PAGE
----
Prof ShivaPrakash continued to explain that in India, there were two approaches to spirituality. One is the samanic tradition which emphasizes on monastic culture. The other is the tantric tradition. Both these approaches, Yoga and Bhoga, are anti-social and are against family life. The Vachanakaras, however, advocated Kayaka yoga which was inclusive in its approach towards family life while pursuing spirituality. There were a lot of women saints who were part of the Vachana movement who were known to be not subservient to their husbands. Also, seeing Labour as a means to spiritual enlightenment was something unique to Sharana culture although there might be references of the same in the works of Sant Tukaram or Kabir Das. However, after the 15th century, the labouring class was sidelined.

Dr Kalgudi spoke of the work done by Dr P.G. Halakkati which speaks of an important dilemma about whether the Lingayat community was against the Brahmins.  Many orientalists of his time had maintained that Lingayatism is non-Vedic. However, Dr Halakatti argues that most of the Vachanakaras during the Vachana movement were Brahmins and a lot of utterances in the Vachanas are taken from Vedas and Upanishads.

Speaking of the Pancha Peethas, Kalgudi remarks that research suggests that these were of NathaPanthis, but in the current times these Peethas do not recognize Basava as their leader. The Pancha Peetha Swamis of later period consider themselves above Basava and inclined towards Vedic Shaivism.

Adding on to what Dr Kalgudi said, Prof ShivaPrakash said that the Kaalaamugas who were influenced by the Sharana culture slowly converted to Lingayatism but they continued practising their yagna and other rituals. Also, the tradition of Panchacharya is only a post-sixteenth century construction mimicking the five mutts of Shankaracharya.

Speaking of the Lingayat Mutts, ShivaPrakash observed that they are revenue-earning institutes but unlike the Brahmin Mutts they educated a lot of Shudra boys. He also thinks that the mutts have scarcely produced any great scholars. In his views, the concept of mutts is not justified as per the Vachanas and the Vachanas broadly reject the accumulation of wealth.  Dr Kalgudi emphasized that the mutts cannot be dismissed entirely because they have been doing a lot about educations and inter-caste marriages. But there is also caste based hierarchies in these mutts and the succession in these mutts involves a lot of nepotism.  Also, these mutts have been trapped by politicians in the current controversy and they probably do not understand the Vachanas in their true sense. According to him, Lingayats and Veerashaivas are synonymous as per the Vachanas.

Quoting Allama, Prof ShivaPrakash explained that a Sharana is one who can achieve the boundless within the confines of life. According to Vachanakaras, there is no spiritual text and it is all about one’s own individual ‘anubhava’. He also emphasized the contribution of non-Lingayat communities to the glory of Vachana expression and the labouring sections of Vachanakaras whose expression was suppressed after the 15th century. He believes that the power of Vachanas needs to be liberated from the Casteists and Institutionalists, but the demand to recognize the heritage of Sharana culture is valid. He also added that the politically-correct lefts of the country will bring more darkness for the Vachanas. The problem with Indian scholars according to him is that they are not able to read the pre-modern texts and they are Anglo-centric. He was also hopeful that Prof. Shettar’s project on Vachanas might bring out better translations.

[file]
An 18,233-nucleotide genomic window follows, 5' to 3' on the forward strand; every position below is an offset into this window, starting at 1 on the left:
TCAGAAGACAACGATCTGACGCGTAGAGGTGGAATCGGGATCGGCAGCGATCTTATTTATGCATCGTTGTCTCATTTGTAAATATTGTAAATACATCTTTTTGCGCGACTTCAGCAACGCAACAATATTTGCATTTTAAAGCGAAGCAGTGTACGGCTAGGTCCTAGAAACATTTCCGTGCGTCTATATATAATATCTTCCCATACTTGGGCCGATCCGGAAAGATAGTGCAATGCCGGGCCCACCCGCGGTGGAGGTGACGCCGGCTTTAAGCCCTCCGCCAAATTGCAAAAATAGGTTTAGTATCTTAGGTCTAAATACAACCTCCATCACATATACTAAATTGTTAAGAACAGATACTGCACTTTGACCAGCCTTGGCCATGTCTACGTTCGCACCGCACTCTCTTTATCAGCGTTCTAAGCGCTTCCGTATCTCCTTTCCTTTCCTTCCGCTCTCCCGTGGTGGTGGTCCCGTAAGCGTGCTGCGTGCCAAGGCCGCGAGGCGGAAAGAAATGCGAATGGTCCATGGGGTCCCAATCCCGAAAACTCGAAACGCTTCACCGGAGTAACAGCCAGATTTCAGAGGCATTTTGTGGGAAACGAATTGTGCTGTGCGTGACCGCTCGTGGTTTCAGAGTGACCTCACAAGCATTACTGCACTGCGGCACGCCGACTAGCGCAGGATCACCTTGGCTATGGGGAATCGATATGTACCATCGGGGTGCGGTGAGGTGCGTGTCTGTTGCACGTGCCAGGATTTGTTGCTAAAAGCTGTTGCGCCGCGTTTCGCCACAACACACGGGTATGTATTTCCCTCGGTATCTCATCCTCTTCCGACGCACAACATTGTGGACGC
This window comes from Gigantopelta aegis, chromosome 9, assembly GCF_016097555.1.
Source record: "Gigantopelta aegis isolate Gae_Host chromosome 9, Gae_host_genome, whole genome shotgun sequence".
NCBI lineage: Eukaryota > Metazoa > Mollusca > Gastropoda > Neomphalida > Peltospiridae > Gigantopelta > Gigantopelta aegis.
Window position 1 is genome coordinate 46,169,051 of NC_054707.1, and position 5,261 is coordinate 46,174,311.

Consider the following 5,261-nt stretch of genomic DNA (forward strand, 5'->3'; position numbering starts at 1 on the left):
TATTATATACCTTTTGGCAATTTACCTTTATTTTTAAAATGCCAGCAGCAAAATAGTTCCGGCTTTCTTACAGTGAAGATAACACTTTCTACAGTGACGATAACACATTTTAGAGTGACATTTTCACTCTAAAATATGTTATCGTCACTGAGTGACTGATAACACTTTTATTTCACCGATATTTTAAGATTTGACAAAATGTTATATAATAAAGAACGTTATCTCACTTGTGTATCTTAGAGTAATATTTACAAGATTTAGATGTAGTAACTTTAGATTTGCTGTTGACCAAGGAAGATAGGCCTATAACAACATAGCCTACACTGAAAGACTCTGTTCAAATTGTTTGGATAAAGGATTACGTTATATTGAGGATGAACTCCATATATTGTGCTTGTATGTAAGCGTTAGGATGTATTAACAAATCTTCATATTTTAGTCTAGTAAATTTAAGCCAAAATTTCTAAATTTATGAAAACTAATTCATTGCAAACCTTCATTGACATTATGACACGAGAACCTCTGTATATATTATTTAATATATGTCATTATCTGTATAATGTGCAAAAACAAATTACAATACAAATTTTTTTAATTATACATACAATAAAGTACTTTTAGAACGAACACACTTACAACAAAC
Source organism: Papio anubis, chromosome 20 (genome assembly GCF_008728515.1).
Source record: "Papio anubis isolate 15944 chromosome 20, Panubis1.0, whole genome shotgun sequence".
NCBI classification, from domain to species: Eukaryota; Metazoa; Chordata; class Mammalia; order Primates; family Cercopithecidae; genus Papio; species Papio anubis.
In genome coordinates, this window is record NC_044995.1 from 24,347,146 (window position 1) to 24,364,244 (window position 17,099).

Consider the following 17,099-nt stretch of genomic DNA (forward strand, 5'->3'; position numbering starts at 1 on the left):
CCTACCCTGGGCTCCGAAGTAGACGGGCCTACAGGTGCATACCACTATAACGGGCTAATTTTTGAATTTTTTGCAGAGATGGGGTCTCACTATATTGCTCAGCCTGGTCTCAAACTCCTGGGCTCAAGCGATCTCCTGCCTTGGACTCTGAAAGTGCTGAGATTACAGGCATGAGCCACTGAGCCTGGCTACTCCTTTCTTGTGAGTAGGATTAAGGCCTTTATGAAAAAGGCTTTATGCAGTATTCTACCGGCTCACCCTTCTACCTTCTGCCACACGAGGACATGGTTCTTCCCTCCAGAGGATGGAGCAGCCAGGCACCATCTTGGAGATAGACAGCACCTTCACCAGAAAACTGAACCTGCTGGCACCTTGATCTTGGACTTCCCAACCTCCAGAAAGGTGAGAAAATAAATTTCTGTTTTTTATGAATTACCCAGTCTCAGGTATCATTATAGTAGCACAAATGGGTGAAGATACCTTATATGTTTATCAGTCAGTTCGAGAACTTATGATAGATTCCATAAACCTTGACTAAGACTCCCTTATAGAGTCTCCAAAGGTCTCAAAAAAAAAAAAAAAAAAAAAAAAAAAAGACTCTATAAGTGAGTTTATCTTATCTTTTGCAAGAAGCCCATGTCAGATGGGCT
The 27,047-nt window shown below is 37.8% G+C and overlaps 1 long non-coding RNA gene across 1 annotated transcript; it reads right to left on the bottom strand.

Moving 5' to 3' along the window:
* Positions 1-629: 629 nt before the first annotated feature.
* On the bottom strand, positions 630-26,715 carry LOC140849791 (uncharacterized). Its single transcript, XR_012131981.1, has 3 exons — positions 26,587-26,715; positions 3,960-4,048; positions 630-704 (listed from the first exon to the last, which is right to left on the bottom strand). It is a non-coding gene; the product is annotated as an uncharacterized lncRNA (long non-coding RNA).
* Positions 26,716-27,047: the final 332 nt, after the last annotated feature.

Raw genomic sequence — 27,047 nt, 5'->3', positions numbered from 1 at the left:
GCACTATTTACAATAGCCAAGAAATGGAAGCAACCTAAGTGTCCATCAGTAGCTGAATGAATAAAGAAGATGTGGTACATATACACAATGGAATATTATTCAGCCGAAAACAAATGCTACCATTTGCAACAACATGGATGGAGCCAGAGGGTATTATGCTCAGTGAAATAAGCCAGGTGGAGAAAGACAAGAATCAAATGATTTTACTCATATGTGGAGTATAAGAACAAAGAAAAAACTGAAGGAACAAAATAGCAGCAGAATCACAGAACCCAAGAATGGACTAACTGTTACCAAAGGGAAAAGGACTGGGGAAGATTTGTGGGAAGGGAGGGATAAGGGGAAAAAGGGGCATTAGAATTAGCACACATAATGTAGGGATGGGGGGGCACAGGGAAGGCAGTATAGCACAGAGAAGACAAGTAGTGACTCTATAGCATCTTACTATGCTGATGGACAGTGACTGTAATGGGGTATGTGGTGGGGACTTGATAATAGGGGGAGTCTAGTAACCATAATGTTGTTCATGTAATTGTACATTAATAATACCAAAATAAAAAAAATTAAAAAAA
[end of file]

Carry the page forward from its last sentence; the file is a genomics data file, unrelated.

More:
According to Ms Asha Devi, the kind of intense connection that women and the Dalits had with this Vachana movement, shows the significance of this movement.

The panel also deliberated that the intense identity politics that is gaining strength in the state might lead to other kinds of intolerance. According Dr Kalgudi, these demand for minority status might lead to more dangerous times where everyone will take to streets demanding for minority status. But Professor ShivaPrakash sees no problem with such demands, rather he thinks that these might bring out interesting possibilities. The panel also broadly agreed that the Vachana movement was not an anti-caste movement as being claimed, but it did provide a platform for people from all castes and communities to come together. It provided them with a new identity. As per the Vachanas, anyone can be Sharana.

The Q&A session saw some interesting and intriguing discussion on the effect of these on the younger generations of the Lingayat community, about different forms of Shaivism, the role of Rudra in these cultures and nudity of women saints like Akka Mahadevi. An hour and a half is only too less when you sit down to listen to such eminent scholars who have so much to share.  Personally, the discussion stirred in me too many questions and encouraged me to read more to understand the true theological significance of the Sharana tradition.